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John Sanderson, cutler of Sheffield (died 1733) - includes the surnames Dodworth, Bray & Price


Richard Axe
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The will of John Sanderson, cutler of Sheffield, is short, intriguing and frustrating. His wife was Alice; his mother was still alive at the time of writing (1733) but is unnamed, and a brother-in-law is given as John Dodworth. The latter was probably mentioned in the will of Edward Saunderson of Sheffield (1719-20): a John Dodworth is listed there as one of three witnesses. The other two, Twigg and Jolley, are likely to be associated with non-conformism, which might offer some thoughts on John’s own background.

John Dodworth was married to one Sarah Sanderson at Sheffield on 30th March 1719. There are two possible marriages between a John and an Alice in this period. Firstly, a John Sanderson married Alice Bray at Bradfield on 12th December 1714. If so, one might expect him to have gained his freedom as a cutler around or shortly before his marriage, but no such record is given by Leader[1]. Secondly, there was a marriage between John Sanderson of Sheffield and Alice Price of Sutton in Ashfield at the latter place on 19th September 1728. That date might accord better with a completed apprenticeship.

Currently, John’s parentage cannot be determined but there are three attractive possibilities.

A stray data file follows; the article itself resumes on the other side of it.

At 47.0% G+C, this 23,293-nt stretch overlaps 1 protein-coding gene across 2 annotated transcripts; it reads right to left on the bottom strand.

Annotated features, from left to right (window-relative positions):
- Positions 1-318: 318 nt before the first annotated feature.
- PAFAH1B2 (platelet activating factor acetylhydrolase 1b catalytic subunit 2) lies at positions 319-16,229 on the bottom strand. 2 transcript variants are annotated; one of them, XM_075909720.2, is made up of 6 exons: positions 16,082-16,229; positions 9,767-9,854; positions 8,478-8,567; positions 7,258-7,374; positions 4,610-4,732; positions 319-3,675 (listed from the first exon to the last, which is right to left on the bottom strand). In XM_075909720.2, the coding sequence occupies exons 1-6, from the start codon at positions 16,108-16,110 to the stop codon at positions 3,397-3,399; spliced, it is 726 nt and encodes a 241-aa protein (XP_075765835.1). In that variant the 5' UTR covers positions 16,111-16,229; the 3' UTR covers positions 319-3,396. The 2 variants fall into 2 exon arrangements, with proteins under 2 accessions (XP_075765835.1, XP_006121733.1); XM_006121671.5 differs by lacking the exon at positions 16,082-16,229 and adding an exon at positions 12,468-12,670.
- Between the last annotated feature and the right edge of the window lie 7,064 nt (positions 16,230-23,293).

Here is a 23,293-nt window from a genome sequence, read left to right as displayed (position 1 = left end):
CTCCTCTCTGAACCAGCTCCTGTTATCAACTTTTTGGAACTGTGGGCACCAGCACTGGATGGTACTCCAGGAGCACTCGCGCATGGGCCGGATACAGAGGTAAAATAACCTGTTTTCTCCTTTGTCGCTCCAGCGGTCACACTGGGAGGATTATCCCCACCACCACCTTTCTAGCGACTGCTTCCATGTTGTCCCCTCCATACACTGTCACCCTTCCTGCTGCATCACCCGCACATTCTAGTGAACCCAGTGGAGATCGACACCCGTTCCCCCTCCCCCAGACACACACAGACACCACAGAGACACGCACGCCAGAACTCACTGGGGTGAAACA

1.     John, son of Francis of Worrall – gained his freedom in 1722

2.     John, son of Joseph, tanner of Sheffield – probably gained his freedom in 1723

3.     John, son of John – gained his freedom in 1728

This might be the time to be reminded of John Dodson, the testator’s brother-in-law, as a source of evidence for John’s parentage. His potential links to nonconformism might point towards John, the son of Joseph, as a likely candidate. Against that, a John Sanderson who was certainly a nonconformist (Presbyterian) had children before 1728 and after 1733. The matter awaits the production of better evidence.

If John and Alice had any children one might assume that they died early as there is no mention of any in the will. John died in 1733 and was buried at Sheffield on 19th July. One of the Alices is probably the person buried in the same place on 12th May 1751.

 

[1] A number of Sanderson men named John gained their freedom in the cutlery records from the first quarter of the eighteenth century – not all can be identified

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